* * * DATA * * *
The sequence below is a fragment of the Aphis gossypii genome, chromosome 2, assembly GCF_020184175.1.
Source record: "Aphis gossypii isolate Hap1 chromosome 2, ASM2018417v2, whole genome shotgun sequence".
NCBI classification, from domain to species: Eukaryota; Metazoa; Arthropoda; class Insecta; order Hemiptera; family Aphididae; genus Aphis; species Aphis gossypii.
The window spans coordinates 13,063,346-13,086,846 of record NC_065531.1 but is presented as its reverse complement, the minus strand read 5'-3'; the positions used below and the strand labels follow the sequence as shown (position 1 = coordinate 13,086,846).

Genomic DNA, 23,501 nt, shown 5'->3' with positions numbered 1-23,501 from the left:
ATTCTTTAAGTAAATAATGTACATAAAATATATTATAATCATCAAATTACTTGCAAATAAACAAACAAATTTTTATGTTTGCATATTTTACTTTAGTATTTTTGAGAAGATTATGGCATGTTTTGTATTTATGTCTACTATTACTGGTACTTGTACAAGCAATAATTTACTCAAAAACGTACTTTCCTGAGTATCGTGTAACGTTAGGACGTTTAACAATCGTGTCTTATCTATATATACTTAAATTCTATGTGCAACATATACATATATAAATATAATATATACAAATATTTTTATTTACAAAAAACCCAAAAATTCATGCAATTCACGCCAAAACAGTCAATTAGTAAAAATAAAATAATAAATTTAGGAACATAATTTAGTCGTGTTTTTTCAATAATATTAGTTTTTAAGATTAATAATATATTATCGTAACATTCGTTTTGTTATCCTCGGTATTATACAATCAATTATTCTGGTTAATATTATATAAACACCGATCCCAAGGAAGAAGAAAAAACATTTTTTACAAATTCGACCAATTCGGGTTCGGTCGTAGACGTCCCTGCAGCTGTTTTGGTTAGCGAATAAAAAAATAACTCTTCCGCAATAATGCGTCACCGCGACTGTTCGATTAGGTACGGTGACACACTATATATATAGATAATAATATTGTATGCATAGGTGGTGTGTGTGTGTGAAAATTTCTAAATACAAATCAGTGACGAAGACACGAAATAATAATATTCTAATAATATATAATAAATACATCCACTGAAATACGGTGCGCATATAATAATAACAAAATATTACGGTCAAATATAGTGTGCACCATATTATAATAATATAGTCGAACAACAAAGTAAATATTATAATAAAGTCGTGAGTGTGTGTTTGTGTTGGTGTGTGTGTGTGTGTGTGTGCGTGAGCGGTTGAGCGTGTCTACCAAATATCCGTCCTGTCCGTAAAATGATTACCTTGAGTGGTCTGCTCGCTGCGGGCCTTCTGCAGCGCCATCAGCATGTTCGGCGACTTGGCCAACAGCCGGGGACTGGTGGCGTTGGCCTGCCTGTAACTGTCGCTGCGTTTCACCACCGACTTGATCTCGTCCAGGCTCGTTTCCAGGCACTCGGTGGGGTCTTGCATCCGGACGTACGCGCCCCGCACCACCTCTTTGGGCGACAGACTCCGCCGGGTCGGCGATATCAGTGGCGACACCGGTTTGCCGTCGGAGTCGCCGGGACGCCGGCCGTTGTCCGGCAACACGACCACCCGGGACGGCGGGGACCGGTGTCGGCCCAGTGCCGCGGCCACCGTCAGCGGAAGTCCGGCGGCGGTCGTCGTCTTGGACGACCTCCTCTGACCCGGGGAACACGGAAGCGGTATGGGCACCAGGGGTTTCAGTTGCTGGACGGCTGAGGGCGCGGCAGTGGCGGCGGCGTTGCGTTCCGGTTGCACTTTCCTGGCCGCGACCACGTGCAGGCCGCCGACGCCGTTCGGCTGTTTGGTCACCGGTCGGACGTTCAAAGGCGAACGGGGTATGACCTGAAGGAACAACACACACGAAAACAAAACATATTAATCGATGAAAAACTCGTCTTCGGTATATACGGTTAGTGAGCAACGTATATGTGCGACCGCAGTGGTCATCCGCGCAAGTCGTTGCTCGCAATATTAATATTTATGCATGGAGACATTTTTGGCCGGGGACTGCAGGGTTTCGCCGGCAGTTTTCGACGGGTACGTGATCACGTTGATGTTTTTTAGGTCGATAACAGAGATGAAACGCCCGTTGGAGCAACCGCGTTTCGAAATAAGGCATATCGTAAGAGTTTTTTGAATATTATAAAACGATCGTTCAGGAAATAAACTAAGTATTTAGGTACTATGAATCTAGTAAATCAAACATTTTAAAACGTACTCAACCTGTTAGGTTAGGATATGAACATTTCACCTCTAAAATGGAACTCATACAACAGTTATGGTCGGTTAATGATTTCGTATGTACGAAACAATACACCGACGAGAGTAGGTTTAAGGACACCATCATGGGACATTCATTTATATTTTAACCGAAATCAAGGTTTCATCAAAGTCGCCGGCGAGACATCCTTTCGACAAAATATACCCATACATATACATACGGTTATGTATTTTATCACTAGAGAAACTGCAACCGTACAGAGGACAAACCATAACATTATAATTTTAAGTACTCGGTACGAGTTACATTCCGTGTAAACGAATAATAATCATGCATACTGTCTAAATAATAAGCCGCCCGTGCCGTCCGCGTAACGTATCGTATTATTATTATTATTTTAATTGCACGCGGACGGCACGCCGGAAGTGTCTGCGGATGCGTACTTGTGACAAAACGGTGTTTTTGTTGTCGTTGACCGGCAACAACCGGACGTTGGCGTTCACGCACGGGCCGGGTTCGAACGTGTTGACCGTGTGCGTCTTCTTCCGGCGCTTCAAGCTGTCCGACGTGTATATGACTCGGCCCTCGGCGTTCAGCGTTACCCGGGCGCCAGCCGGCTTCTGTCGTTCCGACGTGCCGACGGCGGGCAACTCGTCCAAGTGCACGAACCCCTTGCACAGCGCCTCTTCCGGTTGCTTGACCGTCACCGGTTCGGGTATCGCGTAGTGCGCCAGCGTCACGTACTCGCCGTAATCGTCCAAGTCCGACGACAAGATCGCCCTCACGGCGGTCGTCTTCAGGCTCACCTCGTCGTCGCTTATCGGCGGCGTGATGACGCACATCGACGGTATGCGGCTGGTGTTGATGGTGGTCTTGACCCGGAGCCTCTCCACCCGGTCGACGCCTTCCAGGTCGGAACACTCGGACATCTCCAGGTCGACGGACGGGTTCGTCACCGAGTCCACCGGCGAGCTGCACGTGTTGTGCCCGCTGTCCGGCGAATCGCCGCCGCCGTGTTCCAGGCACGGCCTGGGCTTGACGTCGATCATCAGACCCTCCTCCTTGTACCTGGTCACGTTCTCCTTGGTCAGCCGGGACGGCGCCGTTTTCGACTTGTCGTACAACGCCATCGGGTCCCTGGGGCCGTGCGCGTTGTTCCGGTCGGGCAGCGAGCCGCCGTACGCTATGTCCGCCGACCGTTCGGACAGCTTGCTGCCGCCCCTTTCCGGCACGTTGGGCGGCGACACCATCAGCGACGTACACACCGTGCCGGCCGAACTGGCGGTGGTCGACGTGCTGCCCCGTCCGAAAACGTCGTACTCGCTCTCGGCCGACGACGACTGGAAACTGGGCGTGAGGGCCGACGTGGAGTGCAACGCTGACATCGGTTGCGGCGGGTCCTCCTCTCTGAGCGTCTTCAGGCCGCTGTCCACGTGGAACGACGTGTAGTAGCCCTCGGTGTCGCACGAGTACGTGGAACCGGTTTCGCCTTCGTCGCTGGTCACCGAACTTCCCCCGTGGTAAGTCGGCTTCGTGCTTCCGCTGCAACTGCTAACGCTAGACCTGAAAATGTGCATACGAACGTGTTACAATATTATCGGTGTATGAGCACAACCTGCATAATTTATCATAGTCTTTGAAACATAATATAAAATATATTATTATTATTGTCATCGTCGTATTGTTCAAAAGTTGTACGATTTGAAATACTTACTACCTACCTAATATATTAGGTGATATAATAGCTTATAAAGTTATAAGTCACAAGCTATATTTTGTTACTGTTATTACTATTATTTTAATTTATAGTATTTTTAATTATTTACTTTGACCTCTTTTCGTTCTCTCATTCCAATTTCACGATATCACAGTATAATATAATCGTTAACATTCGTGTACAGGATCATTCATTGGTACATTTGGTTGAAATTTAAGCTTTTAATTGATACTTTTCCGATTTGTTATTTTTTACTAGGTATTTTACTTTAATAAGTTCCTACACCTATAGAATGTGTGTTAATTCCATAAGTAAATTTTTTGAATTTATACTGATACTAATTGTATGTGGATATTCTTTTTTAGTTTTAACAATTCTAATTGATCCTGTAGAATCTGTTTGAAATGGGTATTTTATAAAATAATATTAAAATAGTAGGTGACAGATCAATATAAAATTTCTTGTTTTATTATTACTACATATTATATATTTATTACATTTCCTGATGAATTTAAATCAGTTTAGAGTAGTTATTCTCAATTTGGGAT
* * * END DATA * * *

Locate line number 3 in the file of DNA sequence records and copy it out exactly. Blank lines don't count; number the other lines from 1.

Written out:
NCBI classification, from domain to species: Eukaryota; Metazoa; Arthropoda; class Insecta; order Hemiptera; family Aphididae; genus Aphis; species Aphis gossypii.